Play Rack-O


Rack-O first debuted in 1956, but I just bought it at an estate sale and let me tell you, it’s stood the test of time well. The rules, modified from, are below:

1. Remove cards from the deck according to the number of players you have. If the game includes three players, remove cards with numbers 51 to 60. For two players, remove cards with numbers 41 to 60. Do not remove any cards for a four-player game.
2. Place the card tray in the center of the table with the pile of cards in the draw pile. The other side of the tray will hold discards. Give each player a RACKO rack.
3. Deal each player cards one at a time, face down, until each player has 10 cards. Return the remainder of the cards face down to the draw section of the tray. Turn over the top card and place it face up in the discard pile.
4. Stack your cards into the rack one at a time as they are dealt, starting at the rear slot–labeled 50–and moving forward until all slots are full.
5. Start game play with the player on the dealer’s left. That player can take either the top card on the discard pile or the top card on the draw pile.
6. Replace a card in the rack with a newly drawn card, with a goal of getting all of your cards in the rack in order from lowest to highest, moving front to back. If you take a card from the discard pile, you must play it in the rack. If you take a card from the draw pile, you can immediately discard it, if you don’t want to place it in the rack.
7. Continue playing clockwise around the table until one player calls “RACKO” by getting all 10 of his cards in numerical order. This first person who calls “RACKO” is the winner or….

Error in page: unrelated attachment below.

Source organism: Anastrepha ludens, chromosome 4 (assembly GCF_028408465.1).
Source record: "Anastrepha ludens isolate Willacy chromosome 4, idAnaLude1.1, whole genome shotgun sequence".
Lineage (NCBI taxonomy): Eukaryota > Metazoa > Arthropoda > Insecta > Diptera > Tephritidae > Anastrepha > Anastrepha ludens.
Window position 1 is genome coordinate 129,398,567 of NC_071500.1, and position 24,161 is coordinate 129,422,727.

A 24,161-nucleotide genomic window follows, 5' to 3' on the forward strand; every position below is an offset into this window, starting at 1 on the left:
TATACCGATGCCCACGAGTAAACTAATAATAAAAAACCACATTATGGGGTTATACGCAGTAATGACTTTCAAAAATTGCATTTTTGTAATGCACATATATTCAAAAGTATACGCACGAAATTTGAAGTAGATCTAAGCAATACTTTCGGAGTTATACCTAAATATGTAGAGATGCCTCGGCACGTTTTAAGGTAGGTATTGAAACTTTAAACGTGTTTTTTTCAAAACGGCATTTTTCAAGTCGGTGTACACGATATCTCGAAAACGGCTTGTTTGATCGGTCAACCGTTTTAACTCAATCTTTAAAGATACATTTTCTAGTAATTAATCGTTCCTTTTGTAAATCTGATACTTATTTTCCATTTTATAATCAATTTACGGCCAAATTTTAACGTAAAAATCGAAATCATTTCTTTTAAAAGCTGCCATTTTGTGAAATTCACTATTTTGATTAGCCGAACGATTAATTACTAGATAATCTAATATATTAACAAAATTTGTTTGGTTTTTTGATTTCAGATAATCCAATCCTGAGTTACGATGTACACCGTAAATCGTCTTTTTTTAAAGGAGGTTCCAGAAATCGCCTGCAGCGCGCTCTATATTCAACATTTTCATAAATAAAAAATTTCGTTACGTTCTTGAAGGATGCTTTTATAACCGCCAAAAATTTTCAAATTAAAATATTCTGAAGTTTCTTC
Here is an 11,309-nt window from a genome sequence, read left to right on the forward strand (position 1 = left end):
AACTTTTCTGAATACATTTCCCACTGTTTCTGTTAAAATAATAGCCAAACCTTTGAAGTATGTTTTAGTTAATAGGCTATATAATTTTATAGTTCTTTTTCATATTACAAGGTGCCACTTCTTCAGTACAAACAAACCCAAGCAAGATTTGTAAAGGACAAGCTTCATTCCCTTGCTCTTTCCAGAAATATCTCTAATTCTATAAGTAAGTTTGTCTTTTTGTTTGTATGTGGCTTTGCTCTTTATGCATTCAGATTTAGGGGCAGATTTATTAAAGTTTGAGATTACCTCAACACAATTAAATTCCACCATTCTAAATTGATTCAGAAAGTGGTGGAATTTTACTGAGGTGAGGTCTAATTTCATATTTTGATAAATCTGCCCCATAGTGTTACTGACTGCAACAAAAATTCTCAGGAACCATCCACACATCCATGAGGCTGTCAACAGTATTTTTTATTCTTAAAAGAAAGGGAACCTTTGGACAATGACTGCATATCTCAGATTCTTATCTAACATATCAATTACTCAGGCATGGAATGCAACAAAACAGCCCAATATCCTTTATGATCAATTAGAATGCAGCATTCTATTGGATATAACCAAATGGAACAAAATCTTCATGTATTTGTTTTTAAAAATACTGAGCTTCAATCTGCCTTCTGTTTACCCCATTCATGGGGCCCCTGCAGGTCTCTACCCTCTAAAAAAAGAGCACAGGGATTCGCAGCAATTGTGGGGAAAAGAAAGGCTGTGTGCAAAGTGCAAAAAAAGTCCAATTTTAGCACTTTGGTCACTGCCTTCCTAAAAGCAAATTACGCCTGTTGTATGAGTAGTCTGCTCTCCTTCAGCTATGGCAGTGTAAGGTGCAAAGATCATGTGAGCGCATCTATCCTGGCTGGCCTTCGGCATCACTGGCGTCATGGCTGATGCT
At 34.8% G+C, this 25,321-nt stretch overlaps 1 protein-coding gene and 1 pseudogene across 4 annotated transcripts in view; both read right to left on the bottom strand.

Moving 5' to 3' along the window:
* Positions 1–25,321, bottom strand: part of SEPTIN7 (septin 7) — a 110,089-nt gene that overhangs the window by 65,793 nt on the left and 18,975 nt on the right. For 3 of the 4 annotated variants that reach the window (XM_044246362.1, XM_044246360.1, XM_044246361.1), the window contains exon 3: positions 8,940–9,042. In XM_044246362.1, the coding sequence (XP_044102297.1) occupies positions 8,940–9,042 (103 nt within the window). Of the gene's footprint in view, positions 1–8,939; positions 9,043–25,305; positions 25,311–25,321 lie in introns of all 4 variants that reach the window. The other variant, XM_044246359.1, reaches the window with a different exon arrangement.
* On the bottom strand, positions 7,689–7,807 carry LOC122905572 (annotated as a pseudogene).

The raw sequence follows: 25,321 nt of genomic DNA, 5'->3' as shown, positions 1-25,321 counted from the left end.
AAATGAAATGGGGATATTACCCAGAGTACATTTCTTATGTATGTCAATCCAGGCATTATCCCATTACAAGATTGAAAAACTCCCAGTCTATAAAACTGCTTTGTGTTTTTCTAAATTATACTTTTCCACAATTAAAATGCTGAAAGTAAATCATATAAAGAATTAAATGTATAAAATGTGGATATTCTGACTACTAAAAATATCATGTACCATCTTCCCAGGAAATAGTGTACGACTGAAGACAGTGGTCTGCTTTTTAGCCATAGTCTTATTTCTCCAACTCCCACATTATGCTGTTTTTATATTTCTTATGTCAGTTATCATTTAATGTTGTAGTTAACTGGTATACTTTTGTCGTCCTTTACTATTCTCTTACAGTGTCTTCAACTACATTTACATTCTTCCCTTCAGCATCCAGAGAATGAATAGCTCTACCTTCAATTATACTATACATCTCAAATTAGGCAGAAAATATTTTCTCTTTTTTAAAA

8. Score the round. The player who achieved RACKO earns 75 points. Each other player receives five points for each card in proper numerical order from front to back on his rack. Cards arranged in proper order after the first break in order do not count. For example, a player whose rack reads: “5, 9, 13, 24, 25, 32, 4, 35, 42, 55” would score points only up to the point at which the “4” card breaks the proper order. Keep track of the score on a piece of paper. Play rounds until one player reaches 500 points; that player is the winner of RACKO. If two players surpass 500 points on the same round, the player with the higher score wins.

The great thing about Rack-o, besides its simple objective that is easily repeated to those with memory loss, is that since it’s heyday was a few decades back, it, and its rules, may be stuck somewhere in the dusty parts of the person’s long-term memory, meaning that it should be easier to play than learning a brand-new game. Of course, you can always modify the rules as needed to make it even easier (use fewer cards, for example) if necessary, or play in teams so someone can help the person with memory loss.

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